Hear from women who are feeding their families and the world.
Here's something worth celebrating: the number of hungry people in the world has fallen in the last two decades. But too many of us—nearly 800 million—still can’t access the food we need.
While hunger exists everywhere, the vast majority of hungry people live in developing countries. Small-scale farmers in these countries, especially women, have been excluded from access to credit, training, and technology, even though they are the very people who produce the majority of the world’s food. According to UN Women, an estimated 150 million people in 34 countries could escape hunger if women had the same access as men to the assets they need for farming.
The good news is that women—farmers, chefs, activists, business owners, and many more—are leading the movement for change. Below, meet seven women who are creating a better future for their families and for all of us.
Edna Kiogwe, farmer and Female Food Hero participant, Tanzania
Edna participated in the Tanzanian reality TV show, Female Food Heroes, which elevates the voices of women farmers and highlights the many challenges they face..
“I want to make agriculture something people value and not say agriculture is only for villagers. It’s not the last alternative. I want to make it a first alternative.”
Emiliana Aligaesha, famer and entrepreneur, Tanzania
"Most [small farmers] are women, working hard, feeding their families, providing all their needs, fetching water, paying school fees. At the end of the day, they are the poorest in the area because they use much [human] energy and profit almost nothing.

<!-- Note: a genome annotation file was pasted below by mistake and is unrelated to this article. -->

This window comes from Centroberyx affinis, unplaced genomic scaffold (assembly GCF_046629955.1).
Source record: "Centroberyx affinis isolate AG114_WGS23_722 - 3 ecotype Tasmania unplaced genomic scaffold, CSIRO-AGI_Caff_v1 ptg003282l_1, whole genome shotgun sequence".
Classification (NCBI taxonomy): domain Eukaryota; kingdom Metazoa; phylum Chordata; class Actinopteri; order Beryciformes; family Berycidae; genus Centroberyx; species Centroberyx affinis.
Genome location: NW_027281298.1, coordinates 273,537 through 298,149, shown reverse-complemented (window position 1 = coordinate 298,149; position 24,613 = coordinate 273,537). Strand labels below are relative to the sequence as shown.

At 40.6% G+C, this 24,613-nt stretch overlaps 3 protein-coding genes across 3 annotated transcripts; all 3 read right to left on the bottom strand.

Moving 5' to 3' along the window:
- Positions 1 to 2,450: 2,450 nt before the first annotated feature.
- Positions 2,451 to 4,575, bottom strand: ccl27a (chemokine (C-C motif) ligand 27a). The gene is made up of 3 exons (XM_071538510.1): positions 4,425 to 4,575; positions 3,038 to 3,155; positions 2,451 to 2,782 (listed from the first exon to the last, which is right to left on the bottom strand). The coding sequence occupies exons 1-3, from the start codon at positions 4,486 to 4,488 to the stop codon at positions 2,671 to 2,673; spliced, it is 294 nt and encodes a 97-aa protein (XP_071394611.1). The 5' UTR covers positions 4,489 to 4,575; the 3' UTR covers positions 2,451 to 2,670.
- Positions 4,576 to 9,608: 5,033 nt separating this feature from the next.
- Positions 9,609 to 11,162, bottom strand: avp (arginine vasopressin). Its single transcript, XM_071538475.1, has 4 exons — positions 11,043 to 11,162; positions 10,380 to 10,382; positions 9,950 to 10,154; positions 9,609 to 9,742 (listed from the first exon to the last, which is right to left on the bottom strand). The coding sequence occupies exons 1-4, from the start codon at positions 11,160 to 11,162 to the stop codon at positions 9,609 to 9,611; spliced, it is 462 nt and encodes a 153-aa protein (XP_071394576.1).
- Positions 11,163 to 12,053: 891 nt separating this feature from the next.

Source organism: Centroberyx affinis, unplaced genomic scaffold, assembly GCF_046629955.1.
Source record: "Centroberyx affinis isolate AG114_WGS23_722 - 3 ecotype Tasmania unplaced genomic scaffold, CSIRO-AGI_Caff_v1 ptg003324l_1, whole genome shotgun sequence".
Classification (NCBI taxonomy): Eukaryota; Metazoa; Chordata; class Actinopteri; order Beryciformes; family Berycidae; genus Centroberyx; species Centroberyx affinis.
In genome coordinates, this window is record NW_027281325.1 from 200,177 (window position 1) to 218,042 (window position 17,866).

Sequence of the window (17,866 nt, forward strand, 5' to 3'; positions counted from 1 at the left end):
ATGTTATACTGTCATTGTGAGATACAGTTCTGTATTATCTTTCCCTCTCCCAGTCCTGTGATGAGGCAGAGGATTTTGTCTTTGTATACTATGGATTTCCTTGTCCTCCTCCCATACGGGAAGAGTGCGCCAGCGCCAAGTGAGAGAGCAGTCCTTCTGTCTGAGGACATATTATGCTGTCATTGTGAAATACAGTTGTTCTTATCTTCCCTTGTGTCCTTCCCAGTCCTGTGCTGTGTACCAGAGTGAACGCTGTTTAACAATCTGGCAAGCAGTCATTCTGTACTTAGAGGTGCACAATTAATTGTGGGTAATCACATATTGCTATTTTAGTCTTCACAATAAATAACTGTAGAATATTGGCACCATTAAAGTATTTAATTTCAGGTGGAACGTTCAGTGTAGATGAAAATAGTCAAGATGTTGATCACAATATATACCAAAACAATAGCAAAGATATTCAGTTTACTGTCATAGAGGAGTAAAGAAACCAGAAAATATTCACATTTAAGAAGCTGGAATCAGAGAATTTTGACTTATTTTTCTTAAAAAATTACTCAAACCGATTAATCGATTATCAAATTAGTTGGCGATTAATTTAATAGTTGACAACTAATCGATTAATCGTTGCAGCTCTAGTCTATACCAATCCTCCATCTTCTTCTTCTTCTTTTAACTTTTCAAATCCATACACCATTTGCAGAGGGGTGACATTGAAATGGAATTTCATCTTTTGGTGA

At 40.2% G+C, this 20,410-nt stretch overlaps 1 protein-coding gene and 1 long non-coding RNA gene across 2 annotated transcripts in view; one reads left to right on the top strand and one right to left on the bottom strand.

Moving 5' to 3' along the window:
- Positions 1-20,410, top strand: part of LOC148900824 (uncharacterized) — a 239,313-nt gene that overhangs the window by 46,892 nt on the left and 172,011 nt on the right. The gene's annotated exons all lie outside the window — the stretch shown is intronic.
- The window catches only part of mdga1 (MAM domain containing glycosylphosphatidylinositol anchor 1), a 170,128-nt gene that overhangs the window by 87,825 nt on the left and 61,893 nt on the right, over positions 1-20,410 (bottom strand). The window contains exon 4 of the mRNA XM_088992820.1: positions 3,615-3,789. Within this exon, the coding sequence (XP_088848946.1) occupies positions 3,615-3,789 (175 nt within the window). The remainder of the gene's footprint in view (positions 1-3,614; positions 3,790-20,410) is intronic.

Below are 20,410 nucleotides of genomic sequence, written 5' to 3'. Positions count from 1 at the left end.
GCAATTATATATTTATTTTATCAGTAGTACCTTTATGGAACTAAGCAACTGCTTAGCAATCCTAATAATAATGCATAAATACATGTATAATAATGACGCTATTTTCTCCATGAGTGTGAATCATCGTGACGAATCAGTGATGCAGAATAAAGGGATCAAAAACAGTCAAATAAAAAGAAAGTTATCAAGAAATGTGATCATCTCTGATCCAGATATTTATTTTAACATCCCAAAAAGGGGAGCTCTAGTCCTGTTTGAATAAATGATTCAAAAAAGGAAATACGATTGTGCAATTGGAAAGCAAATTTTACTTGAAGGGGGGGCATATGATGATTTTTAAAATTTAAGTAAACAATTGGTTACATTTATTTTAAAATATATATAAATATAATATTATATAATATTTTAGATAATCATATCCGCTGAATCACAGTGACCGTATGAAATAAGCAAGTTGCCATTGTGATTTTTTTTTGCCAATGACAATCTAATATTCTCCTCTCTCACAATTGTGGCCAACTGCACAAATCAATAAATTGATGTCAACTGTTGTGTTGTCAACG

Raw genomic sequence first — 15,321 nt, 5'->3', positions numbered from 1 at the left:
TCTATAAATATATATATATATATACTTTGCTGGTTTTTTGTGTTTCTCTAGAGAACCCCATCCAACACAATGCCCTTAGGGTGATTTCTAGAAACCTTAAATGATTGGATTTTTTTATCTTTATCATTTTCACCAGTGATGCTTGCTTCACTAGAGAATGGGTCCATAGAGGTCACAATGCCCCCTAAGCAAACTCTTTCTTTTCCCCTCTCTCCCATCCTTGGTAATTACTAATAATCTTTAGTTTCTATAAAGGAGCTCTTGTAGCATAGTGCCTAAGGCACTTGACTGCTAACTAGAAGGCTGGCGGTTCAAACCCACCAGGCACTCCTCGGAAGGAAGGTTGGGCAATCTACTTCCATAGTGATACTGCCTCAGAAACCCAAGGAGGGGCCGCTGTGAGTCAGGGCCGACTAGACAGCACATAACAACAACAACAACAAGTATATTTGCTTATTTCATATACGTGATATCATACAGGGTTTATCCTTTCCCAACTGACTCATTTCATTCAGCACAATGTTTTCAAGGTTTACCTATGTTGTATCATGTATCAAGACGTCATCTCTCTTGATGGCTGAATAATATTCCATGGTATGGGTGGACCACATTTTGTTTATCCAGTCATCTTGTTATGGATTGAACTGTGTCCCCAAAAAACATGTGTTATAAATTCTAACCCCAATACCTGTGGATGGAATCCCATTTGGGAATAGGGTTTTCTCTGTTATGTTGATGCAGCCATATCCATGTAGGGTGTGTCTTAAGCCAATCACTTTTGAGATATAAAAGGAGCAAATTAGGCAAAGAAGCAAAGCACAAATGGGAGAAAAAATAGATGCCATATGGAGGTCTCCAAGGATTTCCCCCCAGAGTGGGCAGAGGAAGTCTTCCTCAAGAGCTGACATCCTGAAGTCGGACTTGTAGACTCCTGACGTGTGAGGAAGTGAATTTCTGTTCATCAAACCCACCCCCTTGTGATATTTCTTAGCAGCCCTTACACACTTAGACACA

The great problem is that we have no sure markets where we can buy and sell. Whatever we produce, we sell under the [production] costs. This breaks the heart of farmers.
But I believe in farming because it has supported my children’s education. I always have something to eat."
Thao Nguyen, musician and activist, United States
“I grew up in Virginia in a traditionally Vietnamese household, raised by a single mother, and witnessed many of the very specific challenges faced by women as providers: the lengths they must go to and the obstacles they must overcome to keep their families healthy and stable. In many cases and places, the challenge for these women is to keep their families alive. ... They are the primary food growers, providers, and heads and spines of households everywhere.”
Teresa Muñoz, farmer and human rights defender, Guatemala
“Ever since I was a girl I have lived here in nature, breathing fresh air and drinking water from springs coming from the mountains. Nature has fed me, healed me. When they threaten nature, then I feel that they are going to take my life too.
I know I have to defend what I love, and what I love is life and nature. So I will keep doing everything I can, regardless of the consequences.”
Saleha Begum, farmer, Bangladesh
“Before, my husband was the only person earning money for the family. We could only eat one meal for the whole day. … Now I’m [raising cows and] selling milk I can make money and save money and be independent. I can help pay for my son’s education. Now we eat three meals a day, and we eat fish every day, and meat at least once a week. … My boy is much healthier. In the future, I want my son to carry on his studies and then to be well educated and have a good job so our life is better.”
Metilia Robert, farmer, Haiti
“I have a plot of land that my sister used to work. When her husband planted the rice, he would transplant a handful of seedlings at a time. After learning about the System of Rice Intensification, I said, ‘I’m going to plant the land myself.’ I planted the seeds. After eight days, I transplanted the seedlings, one by one.
After harvest, when they brought the rice to my porch, my husband raised both hands to his head; he said, ‘Where did you get all of this rice?’ … What Oxfam gave to me, I am keeping it forever. I am evangelizing with it.”
Josephine Alad-ad, farmer, Philippines
“This January we haven’t had any rain and so my onion harvest has failed. I was unable to harvest anything. The weather has become erratic. Last year it rained too much all the time and now this year we are experiencing a drought.
It feels good to be doing something to try and improve life here and adapt to the [climatic] changes we are experiencing. I am happy that the women here are standing by their principles, working hard and sending their children to school. I hope to be a good example to my daughter, but I don’t expect her to follow in my footsteps."